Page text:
Diversity in University Admissions Decisions: The Continued Support of Bakke

Article excerpt

I. INTRODUCTION

The case Regents of the University of California v. Bakke1 represents a plurality decision, authored by former Supreme Court Justice Lewis Powell, stating that racial diversity in higher education institutions may serve as a compelling government interest for racially conscious admissions, even when no past discrimination has been demonstrated, as long as the exercise is narrowly tailored and does not denigrate the rights of white students. The case involved the grant of admission in the medical school at the University of California at Davis where sixteen of one hundred spaces were set aside specifically for students of color. Eight Justices of the Court split evenly over whether "race" could ever be used as a criterion for college admissions. Although ruling against the University, Powell broke the tie by declaring that racially-based affirmative action is permissible and is constitutionally protected by the First Amendment right of academic freedom.2 This decision has been cited almost 4100 times, 3200 of those in legal periodicals, according to the latest iteration of WESTLAW. Like the aforementioned members of the Court, legal researchers have fallen on either side of the issue and some of the published compositions, like the subject of this critique, have offered formulaic interpretations that serve as just another panegyric to the anti-affirmative action position championed by the United States Court of Appeals for the Fifth Circuit in the case of Hopwood v. Texas.3

On the one hand, it appears the author of Diversity in the Halls of Academia: Bye-bye Bakke?4 makes an avid attempt at being even handed; in this regard the research falls short of the full analysis necessary to give the reader a complete picture of the complexities involved in this all-important societal issue. On the other hand, the article appears to be a rendition of the arguments made in Hopwood and ones that can be correlatively found in similar articles that are either inconclusively researched or are end-means oriented.5 In any case, the structural pattern of the arguments is indistinguishable from that formerly put forward in Hopwood. It articulates: 1) Hopwood's problem with the plurality decision in Bakke; 2) an analysis of Supreme Court decisions involving raceconscious affirmative action outside of higher education; 3) the conflict within the lower courts based on the absence of bright line clarity at the Supreme Court level; and 4) a prediction of the Supreme Court position on higher education admissions decisions so as to settle the lower court conflict. The rest of the current article will follow this convention arguing that Bakke was correctly decided and that the United States Supreme Court will have to strain to overcome its own judgment in this area of the law.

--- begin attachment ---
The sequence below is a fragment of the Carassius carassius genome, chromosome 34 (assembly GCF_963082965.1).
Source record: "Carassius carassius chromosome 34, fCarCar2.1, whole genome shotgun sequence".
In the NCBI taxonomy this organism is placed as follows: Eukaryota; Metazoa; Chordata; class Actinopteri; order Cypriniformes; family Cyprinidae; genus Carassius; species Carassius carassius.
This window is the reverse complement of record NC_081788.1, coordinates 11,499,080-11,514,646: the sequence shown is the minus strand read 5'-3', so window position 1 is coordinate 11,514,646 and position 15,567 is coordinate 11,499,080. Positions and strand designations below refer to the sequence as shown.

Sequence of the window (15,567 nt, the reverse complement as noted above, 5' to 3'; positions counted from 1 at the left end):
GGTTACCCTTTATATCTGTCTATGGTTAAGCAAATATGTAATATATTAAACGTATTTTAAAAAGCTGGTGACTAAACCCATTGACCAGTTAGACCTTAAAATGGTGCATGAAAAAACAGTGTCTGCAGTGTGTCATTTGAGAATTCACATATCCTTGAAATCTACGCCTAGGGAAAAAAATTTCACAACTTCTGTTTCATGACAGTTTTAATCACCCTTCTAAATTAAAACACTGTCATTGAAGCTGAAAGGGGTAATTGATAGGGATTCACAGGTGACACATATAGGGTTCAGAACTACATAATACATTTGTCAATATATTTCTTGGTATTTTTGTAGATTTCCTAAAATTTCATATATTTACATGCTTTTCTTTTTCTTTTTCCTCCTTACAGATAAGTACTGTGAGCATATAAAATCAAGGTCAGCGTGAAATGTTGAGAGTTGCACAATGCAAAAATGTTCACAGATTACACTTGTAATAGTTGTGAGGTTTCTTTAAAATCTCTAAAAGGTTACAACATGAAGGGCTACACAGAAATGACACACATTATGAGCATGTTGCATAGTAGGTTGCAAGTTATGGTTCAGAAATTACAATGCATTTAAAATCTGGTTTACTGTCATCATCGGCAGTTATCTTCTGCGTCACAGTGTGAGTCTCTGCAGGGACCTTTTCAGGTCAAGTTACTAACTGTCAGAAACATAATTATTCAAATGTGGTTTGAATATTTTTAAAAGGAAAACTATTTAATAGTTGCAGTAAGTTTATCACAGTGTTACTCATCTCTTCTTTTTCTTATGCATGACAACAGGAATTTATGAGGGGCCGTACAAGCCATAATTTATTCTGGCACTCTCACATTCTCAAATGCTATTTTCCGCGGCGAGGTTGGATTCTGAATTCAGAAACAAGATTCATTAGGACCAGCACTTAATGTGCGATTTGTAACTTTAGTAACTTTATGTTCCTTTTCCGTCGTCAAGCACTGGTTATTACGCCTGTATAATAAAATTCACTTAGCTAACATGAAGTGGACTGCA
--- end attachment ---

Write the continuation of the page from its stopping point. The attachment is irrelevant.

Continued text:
II. HOPWOOD ON BAKKE

In Hopwood v. Texas,6 the United States Court of Appeals for the Fifth Circuit challenged the decision in Bakke, claiming that the opinion of Justice Lewis Powell represented no binding precedent on the issue of affirmative action in higher education.7 The plurality Supreme Court decision had declared that university affirmative action admissions could be constitutional if race was used as "a" factor as opposed to "the" factor; hence, as stated above, diversity could be a compelling government interest if used within the context of the university' s pursuit of academic freedom. Hopwood concerned the suit of four white students against the admissions program at the University of Texas at Austin College of Law.8 The university had established a quota-based system much like the one declared unconstitutional in the Bakke decision. The Fifth Circuit majority, however, declined to follow the Supreme Court plurality decision rendered by Justice Powell claiming that his position was joined by no other Justice.9 The lower court stated that "any consideration of race or ethnicity by the law school for the purpose of achieving a diverse student body is not a compelling interest under the Fourteenth Amendment. …

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